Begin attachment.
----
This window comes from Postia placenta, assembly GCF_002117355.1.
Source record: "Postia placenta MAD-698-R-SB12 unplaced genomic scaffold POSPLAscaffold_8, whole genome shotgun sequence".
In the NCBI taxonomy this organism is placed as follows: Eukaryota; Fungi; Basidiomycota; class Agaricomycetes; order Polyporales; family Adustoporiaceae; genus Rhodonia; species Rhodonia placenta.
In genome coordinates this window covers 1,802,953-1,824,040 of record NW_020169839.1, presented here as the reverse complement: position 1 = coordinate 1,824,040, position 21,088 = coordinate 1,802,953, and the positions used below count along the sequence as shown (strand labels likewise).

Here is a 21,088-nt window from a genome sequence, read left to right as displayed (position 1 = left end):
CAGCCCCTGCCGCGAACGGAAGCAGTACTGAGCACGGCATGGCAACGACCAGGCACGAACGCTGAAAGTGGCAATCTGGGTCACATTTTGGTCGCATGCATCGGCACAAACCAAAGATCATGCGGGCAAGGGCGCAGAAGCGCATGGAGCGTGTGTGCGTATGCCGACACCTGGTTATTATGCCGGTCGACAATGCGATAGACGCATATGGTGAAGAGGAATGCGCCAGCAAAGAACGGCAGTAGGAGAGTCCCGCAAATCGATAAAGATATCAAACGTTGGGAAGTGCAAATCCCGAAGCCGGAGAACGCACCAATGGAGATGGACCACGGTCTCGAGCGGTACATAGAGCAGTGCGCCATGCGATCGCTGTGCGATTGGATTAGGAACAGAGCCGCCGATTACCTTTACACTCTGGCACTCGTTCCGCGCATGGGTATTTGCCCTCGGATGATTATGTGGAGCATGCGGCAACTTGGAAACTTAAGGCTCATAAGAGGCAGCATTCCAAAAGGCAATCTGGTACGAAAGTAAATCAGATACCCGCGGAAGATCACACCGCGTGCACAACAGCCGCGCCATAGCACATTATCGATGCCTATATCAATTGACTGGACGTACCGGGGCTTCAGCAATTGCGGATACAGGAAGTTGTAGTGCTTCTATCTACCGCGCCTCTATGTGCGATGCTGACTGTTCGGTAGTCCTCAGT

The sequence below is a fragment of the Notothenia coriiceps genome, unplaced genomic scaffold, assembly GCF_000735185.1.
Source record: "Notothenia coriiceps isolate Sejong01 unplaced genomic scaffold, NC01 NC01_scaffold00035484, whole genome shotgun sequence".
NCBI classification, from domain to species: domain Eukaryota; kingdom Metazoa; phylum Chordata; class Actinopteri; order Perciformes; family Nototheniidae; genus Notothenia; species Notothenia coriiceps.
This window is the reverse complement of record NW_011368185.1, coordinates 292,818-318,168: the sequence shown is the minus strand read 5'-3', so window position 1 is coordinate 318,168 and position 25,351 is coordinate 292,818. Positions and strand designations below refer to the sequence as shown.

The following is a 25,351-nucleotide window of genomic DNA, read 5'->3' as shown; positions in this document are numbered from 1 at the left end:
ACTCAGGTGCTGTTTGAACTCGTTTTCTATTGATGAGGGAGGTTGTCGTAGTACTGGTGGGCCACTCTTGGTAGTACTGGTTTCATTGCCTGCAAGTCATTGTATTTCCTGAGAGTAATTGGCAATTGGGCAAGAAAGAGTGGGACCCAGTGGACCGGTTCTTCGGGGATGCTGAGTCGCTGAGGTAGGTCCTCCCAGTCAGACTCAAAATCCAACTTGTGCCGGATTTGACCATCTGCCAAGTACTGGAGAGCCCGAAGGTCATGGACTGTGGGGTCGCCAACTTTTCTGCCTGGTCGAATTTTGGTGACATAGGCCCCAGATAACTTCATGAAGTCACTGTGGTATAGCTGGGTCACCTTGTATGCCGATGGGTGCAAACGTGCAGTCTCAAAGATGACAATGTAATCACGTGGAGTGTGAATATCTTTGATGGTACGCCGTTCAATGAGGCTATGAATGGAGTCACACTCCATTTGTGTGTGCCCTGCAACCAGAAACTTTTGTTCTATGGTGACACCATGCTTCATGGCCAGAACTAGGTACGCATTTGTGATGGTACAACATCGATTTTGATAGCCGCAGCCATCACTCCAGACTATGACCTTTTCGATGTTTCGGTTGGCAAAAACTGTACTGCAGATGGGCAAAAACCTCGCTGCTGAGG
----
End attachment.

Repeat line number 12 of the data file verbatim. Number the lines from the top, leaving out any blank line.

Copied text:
ACTCAGGTGCTGTTTGAACTCGTTTTCTATTGATGAGGGAGGTTGTCGTAGTACTGGTGGGCCACTCTTGGTAGTACTGGTTTCATTGCCTGCAAGTCATTGTATTTCCTGAGAGTAATTGGCAATTGGGCAAGAAAGAGTGGGACCCAGTGGACCGGTTCTTCGGGGATGCTGAGTCGCTGAGGTAGGTCCTCCCAGTCAGACTCAAAATCCAACTTGTGCCGGATTTGACCATCTGCCAAGTACTGGAGAGCCCGAAGGTCATGGACTGTGGGGTCGCCAACTTTTCTGCCTGGTCGAATTTTGGTGACATAGGCCCCAGATAACTTCATGAAGTCACTGTGGTATAGCTGGGTCACCTTGTATGCCGATGGGTGCAAACGTGCAGTCTCAAAGATGACAATGTAATCACGTGGAGTGTGAATATCTTTGATGGTACGCCGTTCAATGAGGCTATGAATGGAGTCACACTCCATTTGTGTGTGCCCTGCAACCAGAAACTTTTGTTCTATGGTGACACCATGCTTCATGGCCAGAACTAGGTACGCATTTGTGATGGTACAACATCGATTTTGATAGCCGCAGCCATCACTCCAGACTATGACCTTTTCGATGTTTCGGTTGGCAAAAACTGTACTGCAGATGGGCAAAAACCTCGCTGCTGAGG